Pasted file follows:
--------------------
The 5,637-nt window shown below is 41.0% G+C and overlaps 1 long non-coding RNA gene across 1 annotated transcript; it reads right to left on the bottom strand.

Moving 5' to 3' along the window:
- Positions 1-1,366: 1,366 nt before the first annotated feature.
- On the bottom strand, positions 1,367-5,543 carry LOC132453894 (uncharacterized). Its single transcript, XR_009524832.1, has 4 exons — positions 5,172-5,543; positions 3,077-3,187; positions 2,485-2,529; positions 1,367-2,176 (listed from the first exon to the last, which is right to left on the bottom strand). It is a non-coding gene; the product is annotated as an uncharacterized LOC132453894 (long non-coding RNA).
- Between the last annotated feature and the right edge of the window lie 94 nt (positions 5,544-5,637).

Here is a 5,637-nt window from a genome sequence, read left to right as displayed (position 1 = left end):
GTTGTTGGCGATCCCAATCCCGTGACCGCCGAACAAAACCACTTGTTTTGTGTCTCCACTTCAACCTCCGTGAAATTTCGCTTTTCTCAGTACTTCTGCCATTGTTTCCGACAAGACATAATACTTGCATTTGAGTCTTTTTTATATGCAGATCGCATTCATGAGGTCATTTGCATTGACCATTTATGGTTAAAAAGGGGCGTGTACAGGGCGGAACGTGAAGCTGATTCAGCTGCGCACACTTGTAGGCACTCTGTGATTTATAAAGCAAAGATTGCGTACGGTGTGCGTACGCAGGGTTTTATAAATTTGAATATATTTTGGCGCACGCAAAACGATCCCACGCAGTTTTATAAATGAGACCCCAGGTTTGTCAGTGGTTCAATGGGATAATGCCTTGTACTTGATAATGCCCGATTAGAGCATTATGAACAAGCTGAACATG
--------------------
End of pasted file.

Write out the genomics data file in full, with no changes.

The 5,637-nt window shown below is 41.0% G+C and overlaps 1 long non-coding RNA gene across 1 annotated transcript; it reads right to left on the bottom strand.

Moving 5' to 3' along the window:
- Positions 1-1,366: 1,366 nt before the first annotated feature.
- On the bottom strand, positions 1,367-5,543 carry LOC132453894 (uncharacterized). Its single transcript, XR_009524832.1, has 4 exons — positions 5,172-5,543; positions 3,077-3,187; positions 2,485-2,529; positions 1,367-2,176 (listed from the first exon to the last, which is right to left on the bottom strand). It is a non-coding gene; the product is annotated as an uncharacterized LOC132453894 (long non-coding RNA).
- Between the last annotated feature and the right edge of the window lie 94 nt (positions 5,544-5,637).

Here is a 5,637-nt window from a genome sequence, read left to right as displayed (position 1 = left end):
GTTGTTGGCGATCCCAATCCCGTGACCGCCGAACAAAACCACTTGTTTTGTGTCTCCACTTCAACCTCCGTGAAATTTCGCTTTTCTCAGTACTTCTGCCATTGTTTCCGACAAGACATAATACTTGCATTTGAGTCTTTTTTATATGCAGATCGCATTCATGAGGTCATTTGCATTGACCATTTATGGTTAAAAAGGGGCGTGTACAGGGCGGAACGTGAAGCTGATTCAGCTGCGCACACTTGTAGGCACTCTGTGATTTATAAAGCAAAGATTGCGTACGGTGTGCGTACGCAGGGTTTTATAAATTTGAATATATTTTGGCGCACGCAAAACGATCCCACGCAGTTTTATAAATGAGACCCCAGGTTTGTCAGTGGTTCAATGGGATAATGCCTTGTACTTGATAATGCCCGATTAGAGCATTATGAACAAGCTGAACATG